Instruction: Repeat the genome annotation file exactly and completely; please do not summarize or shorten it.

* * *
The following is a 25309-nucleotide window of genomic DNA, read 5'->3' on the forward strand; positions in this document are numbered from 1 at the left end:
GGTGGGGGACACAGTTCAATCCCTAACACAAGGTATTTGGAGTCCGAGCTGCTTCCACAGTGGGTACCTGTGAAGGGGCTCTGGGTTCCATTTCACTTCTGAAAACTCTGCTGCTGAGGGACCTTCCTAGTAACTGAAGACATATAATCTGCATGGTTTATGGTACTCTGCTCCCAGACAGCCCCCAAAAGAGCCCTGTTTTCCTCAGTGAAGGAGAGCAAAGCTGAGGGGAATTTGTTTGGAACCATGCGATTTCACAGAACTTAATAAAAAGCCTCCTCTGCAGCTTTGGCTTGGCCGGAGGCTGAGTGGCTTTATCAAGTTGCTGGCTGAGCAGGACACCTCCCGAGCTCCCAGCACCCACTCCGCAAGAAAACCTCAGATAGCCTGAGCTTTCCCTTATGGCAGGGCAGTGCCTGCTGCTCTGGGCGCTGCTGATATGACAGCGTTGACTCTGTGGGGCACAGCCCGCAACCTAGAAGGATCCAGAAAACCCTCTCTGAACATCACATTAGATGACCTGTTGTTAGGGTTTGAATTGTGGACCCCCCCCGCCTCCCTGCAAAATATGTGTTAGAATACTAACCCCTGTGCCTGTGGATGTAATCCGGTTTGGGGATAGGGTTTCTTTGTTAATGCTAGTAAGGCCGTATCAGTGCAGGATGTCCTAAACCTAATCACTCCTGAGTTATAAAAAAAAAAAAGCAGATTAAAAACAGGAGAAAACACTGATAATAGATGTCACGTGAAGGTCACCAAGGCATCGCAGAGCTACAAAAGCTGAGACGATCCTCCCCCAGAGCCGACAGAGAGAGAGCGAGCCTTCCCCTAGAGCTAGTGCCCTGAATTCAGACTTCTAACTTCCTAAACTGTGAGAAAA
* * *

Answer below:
The following is a 25309-nucleotide window of genomic DNA, read 5'->3' on the forward strand; positions in this document are numbered from 1 at the left end:
GGTGGGGGACACAGTTCAATCCCTAACACAAGGTATTTGGAGTCCGAGCTGCTTCCACAGTGGGTACCTGTGAAGGGGCTCTGGGTTCCATTTCACTTCTGAAAACTCTGCTGCTGAGGGACCTTCCTAGTAACTGAAGACATATAATCTGCATGGTTTATGGTACTCTGCTCCCAGACAGCCCCCAAAAGAGCCCTGTTTTCCTCAGTGAAGGAGAGCAAAGCTGAGGGGAATTTGTTTGGAACCATGCGATTTCACAGAACTTAATAAAAAGCCTCCTCTGCAGCTTTGGCTTGGCCGGAGGCTGAGTGGCTTTATCAAGTTGCTGGCTGAGCAGGACACCTCCCGAGCTCCCAGCACCCACTCCGCAAGAAAACCTCAGATAGCCTGAGCTTTCCCTTATGGCAGGGCAGTGCCTGCTGCTCTGGGCGCTGCTGATATGACAGCGTTGACTCTGTGGGGCACAGCCCGCAACCTAGAAGGATCCAGAAAACCCTCTCTGAACATCACATTAGATGACCTGTTGTTAGGGTTTGAATTGTGGACCCCCCCCGCCTCCCTGCAAAATATGTGTTAGAATACTAACCCCTGTGCCTGTGGATGTAATCCGGTTTGGGGATAGGGTTTCTTTGTTAATGCTAGTAAGGCCGTATCAGTGCAGGATGTCCTAAACCTAATCACTCCTGAGTTATAAAAAAAAAAAAGCAGATTAAAAACAGGAGAAAACACTGATAATAGATGTCACGTGAAGGTCACCAAGGCATCGCAGAGCTACAAAAGCTGAGACGATCCTCCCCCAGAGCCGACAGAGAGAGAGCGAGCCTTCCCCTAGAGCTAGTGCCCTGAATTCAGACTTCTAACTTCCTAAACTGTGAGAAAA